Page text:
Steel quotas will turn the energy boom into a bust

As the Trump administration prepares to sign the U.S.-Mexico-Canada Agreement — one of its greatest accomplishments to date  — the Office of the U.S. Trade Representative (USTR) is reportedly considering replacing the current 25-percent tariffs on Mexican and Canadian steel imports with import quotas.  

We’ve seen this movie before. While this 25-percent border tax on imported steel is already causing big problems for American oil and gas producers, quotas have been far more damaging, as projects increasingly face the risk of grinding to a halt while steel imports sit in warehouses waiting for the quota to open.  

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The oil and gas industry relies on Mexico and Canada to supply steel products that many mills in the United States either simply don’t manufacture because the market is too small or can’t supply at a scale that meets today’s demand. 

Even if domestic steel producers chose to ramp up production, it is unlikely they will be able to meet the surge in demand that is projected to accompany the U.S. energy renaissance in the coming years.

That’s why our North American partners are a vitally important backup source, supplying 20 percent of the tubular steel products and 19 percent of all steel line pipe required by domestic energy producers to support the growth of U.S. energy production.

Nowhere in America is this steel more crucial than in the energy-rich Permian Basin in Texas, which is already struggling under the weight of 25-percent higher steel costs resulting from tariffs imposed earlier this year.

While tariffs have a detrimental impact by increasing project costs, the approach at least ensures firms can still buy the steel needed to drill new projects. Quotas, in contrast, put up a brick wall that absolutely cuts off the supply of products critical to getting oil and gas from the ground in the Permian Basin. 

Compounding the problem, the 2015-2017 timeline the administration previously used as a baseline to calculate quotas on steel from South Korea, Argentina and Brazil covers a period when oil prices were in freefall. The industry was in survival mode and did not invest in much steel for new production, making the quotas artificially low.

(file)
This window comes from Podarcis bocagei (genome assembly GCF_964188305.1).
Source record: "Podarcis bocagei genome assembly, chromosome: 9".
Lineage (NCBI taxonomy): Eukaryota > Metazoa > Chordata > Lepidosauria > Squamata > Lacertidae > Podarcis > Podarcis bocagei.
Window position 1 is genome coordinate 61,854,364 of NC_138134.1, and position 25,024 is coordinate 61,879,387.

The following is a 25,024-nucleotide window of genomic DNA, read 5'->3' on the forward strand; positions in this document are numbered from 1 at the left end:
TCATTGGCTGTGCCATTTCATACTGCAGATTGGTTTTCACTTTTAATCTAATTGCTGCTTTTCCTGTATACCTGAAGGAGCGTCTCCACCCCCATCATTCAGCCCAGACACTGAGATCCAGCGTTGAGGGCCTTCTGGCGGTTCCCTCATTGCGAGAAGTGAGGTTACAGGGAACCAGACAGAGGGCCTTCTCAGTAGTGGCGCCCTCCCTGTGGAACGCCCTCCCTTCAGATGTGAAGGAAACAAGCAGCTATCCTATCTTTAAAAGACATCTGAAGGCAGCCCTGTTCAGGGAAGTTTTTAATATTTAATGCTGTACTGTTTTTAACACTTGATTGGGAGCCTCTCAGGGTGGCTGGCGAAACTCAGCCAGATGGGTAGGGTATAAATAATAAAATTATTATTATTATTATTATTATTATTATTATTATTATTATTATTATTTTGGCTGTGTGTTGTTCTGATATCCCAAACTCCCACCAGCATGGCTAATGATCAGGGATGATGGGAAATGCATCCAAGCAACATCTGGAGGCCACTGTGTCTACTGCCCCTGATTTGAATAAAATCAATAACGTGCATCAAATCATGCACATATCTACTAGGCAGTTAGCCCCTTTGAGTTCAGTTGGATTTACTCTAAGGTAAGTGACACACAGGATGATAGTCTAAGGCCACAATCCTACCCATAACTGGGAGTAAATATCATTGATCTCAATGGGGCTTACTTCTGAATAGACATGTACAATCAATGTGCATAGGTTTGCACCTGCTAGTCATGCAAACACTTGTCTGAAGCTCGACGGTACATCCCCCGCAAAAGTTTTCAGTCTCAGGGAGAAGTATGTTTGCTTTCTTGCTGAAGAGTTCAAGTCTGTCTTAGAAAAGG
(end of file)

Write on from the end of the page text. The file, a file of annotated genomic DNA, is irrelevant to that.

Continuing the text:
The industry has since come back from that slump, with domestic production levels surpassing both Russia and Saudi Arabia, making America the world’s leading oil producer. Production in the Permian Basin alone is nearly on par with Iran, with the potential for output to increase by 50 percent within just six years.

Every day, the region produces more than 1 million barrels of oil, 20 percent of all oil production in the lower 48 states. Oil and gas production in the Permian Basin has played a pivotal role in the economic success of Texas.

The state has already recovered 46 percent of jobs lost in the upstream sector between October 2014 and September 2016. Now more than 245,000 people are employed in the upstream sector, with each worker taking home $124,000 per year on average.

Since the beginning of 2017, a recovering industry has had to open the throttle on bringing in line pipe from Mexico to meet the surging demand for new production, with average import levels 150-200-percent higher than they were during USTR’s 2015-2017 target quota period.

Arbitrarily capping access to these steel supplies will potentially choke off America’s oil boom just as it’s really taking off. As it already stands, a shortage of pipelines already is reducing the flow of Permian Basin oil and gas to American consumers.

Oil development in the Permian Basin will almost certainly suffer if a hard limit on steel from Mexico and Canada is imposed, causing real harm to the oil and gas industry here in Texas and to other critical industries that benefit from vital energy production.  

If quotas cut off the tubulars and line pipe needed to drill new wells and develop pipelines, companies will be forced to downsize development, turning the boom to bust.

We can’t put a chokehold on energy production and fulfill the president’s aspiration to have American energy dominance. Steel tariffs already are an impediment to energy production in Texas. We can’t afford steel quotas that could force projects to shut down altogether.  

Ed Longanecker is the president of the Texas Independent Producers & Royalty Owners Association, a trade association representing the interests of nearly 3,000 independent oil and natural gas producers and royalty owners throughout Texas.